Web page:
Talking the Shifting Cannabis Perception with Straight Edge Community Members

Is the Straight Edge community adjusting their views on cannabis?
Talking the Shifting Cannabis Perception with Straight Edge Community Members

Straight edge is a movement that was born out of the early ‘80s punk movement and the loss of several in the community due to various vices. Such losses included punk musicians Sid Vicious of the Sex Pistols and The Germs’ Darby Crash. 

In response, many in the emerging hardcore punk scene created an offshoot that extends beyond music. Their anti-consumption lifestyle and art would go on to be dubbed straight edge. 

Minor Threat frontman Ian MacKaye is credited with coining the phrase from a 46-second anti-vice song. The band also receive credit for setting up the rules in their song “Out of Step.” The track’s lyrics include “I don’t drink. I don’t smoke. I don’t fuck.” 

The lifestyle continues to this day as a genre of music, art and life in general. Vice‘s i-D platform noted back in 2017 that the movement was back on the rise.

Back in the 80s, cannabis was still widely demonized by communities of numerous kinds. The plant was deemed a drug is now too is on its way back to being a medicinal option. 

So, how does a community steeped in anti-consumption feel about a plant both used in therapeutic and recreational uses?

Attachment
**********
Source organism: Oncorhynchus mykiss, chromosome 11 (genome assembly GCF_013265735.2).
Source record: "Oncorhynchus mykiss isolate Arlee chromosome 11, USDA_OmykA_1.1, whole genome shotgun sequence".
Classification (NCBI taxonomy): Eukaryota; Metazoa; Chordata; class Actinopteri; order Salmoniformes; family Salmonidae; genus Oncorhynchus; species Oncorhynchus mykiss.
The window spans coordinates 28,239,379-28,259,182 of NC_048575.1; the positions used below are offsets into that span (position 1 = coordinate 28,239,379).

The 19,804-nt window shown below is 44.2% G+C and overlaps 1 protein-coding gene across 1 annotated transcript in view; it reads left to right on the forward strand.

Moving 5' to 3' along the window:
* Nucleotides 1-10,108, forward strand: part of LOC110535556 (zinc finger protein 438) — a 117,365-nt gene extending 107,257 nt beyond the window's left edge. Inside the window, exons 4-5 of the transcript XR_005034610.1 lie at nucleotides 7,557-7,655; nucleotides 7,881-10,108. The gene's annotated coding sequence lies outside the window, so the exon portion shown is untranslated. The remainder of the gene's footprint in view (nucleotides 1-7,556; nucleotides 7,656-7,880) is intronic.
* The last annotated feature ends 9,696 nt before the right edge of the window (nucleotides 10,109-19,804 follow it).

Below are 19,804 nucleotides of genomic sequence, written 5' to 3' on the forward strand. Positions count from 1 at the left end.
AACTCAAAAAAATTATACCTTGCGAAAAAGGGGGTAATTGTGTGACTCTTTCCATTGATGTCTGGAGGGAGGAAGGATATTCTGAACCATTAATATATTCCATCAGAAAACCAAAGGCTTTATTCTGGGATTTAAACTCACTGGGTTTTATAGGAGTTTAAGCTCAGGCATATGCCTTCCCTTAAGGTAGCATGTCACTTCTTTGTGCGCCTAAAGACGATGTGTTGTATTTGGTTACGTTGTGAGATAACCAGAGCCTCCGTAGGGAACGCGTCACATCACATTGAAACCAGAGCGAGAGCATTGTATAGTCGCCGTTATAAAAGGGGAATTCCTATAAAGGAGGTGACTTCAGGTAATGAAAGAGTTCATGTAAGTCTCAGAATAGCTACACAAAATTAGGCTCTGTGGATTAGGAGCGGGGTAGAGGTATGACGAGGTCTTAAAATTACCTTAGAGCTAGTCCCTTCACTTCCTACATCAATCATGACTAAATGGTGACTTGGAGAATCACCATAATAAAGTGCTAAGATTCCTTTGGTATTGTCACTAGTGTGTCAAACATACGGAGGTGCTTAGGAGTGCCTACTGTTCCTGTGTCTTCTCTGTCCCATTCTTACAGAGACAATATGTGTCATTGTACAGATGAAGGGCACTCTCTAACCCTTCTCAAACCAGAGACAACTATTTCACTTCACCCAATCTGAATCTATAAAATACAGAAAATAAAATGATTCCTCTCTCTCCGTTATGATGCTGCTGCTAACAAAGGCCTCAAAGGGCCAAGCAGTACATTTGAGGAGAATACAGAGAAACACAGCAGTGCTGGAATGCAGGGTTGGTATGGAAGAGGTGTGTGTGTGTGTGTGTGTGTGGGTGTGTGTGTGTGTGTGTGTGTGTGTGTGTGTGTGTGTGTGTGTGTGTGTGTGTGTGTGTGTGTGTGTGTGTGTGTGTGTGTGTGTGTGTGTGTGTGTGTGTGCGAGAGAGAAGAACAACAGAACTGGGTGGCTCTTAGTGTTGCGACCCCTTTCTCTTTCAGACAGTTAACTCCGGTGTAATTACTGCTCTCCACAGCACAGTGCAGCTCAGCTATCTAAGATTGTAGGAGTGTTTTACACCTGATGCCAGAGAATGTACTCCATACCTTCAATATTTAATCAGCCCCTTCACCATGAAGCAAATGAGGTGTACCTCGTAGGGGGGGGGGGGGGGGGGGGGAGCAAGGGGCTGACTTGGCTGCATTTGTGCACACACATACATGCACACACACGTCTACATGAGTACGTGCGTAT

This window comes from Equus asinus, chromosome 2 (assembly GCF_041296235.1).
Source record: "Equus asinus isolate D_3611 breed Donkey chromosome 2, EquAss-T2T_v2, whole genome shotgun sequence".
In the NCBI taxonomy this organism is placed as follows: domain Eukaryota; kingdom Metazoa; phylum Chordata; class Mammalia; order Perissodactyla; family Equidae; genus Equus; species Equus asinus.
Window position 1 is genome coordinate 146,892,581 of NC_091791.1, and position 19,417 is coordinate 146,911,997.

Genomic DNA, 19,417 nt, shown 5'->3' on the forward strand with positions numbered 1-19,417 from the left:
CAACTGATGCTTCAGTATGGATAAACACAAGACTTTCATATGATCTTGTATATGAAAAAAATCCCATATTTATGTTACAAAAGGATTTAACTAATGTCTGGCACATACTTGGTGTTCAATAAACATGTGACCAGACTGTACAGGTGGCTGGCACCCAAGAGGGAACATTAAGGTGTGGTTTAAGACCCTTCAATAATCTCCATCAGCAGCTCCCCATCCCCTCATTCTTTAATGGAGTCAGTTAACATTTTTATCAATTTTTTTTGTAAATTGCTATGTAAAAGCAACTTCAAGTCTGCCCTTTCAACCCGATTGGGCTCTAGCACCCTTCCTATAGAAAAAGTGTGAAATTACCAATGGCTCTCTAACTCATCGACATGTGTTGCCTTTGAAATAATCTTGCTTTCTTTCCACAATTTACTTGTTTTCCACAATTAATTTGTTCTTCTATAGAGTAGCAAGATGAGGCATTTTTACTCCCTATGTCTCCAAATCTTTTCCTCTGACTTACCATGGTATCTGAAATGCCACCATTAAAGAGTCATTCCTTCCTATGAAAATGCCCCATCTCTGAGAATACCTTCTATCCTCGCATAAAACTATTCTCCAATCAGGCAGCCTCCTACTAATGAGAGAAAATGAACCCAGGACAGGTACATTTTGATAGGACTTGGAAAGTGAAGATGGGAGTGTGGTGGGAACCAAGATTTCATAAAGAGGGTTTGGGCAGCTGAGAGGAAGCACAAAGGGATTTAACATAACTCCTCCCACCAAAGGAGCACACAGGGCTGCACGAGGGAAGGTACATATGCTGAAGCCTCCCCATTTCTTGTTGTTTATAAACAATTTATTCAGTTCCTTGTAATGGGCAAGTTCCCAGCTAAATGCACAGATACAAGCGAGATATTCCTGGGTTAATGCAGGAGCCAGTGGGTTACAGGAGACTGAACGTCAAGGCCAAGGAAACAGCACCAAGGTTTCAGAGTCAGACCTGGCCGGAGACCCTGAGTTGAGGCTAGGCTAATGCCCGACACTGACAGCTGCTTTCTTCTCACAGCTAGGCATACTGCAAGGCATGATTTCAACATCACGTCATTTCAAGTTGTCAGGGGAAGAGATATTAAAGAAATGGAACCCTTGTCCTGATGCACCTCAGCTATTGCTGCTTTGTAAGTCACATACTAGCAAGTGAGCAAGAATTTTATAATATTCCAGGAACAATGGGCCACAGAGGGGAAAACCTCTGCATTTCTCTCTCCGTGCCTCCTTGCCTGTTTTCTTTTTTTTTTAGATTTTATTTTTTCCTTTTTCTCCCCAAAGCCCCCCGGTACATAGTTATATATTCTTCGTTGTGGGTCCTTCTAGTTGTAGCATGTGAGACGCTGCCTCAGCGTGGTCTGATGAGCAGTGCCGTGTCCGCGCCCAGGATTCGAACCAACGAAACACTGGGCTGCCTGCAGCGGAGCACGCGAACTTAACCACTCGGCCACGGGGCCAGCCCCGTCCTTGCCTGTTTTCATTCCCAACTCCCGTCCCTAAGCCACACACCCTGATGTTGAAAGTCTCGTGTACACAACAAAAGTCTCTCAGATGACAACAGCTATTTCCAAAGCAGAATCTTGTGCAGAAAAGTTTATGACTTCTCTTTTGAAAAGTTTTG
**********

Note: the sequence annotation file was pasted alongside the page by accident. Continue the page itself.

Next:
Dimitri Oster grew up as a teen in the ’90s heavily involved in New York City’s straight edge hardcore scene, continuing to today. He is also a credentialed addictions counselor, licensed clinical social worker and serves as the Program Director of a Brooklyn-based outpatient treatment program.

He explained that straight edge is much more than being drug-free. “It starts there, but goes much further,” Oster said. “Straight edge has always been about challenging the dominant and popular cultural stereotypes, that mainly serve to reinforce the order of our increasingly dysfunctional society.”

Several reasons convince Oster that cannabis is a drug not worth consumption. He said that he still considers the plant a mood and mind-altering drug that remains listed as a controlled substance in the U.S. 

What may be the most concerning to Oster, however, is the potential adverse mental health effects. “I have seen countless instances of teenagers and young adults “experimenting” with marijuana, which had direct and serious negative effects on their mental health. I have personally witnessed some marijuana users actually have psychotic breaks and lose contact with external reality.” This happens more often with those predisposed to mental illness and are not even aware of it, according to Oster. 

There is some shifting sentiment in the community. Ryan, a moderator for Reddit’s straight edge subreddit said that the view will vary by the person, while also noting that marijuana use still qualifies as an “edge break.” 

That said, he has witnessed a change in the sXe, the genre’s often used moniker, community. The moderator noted criminal justice serving as a prime driver in the shift. “Generally speaking, I’ve noticed a large shift over the years from a total disregard for it to some of us, including me, voting for legalization and expunging records of people convicted of marijuana violations.”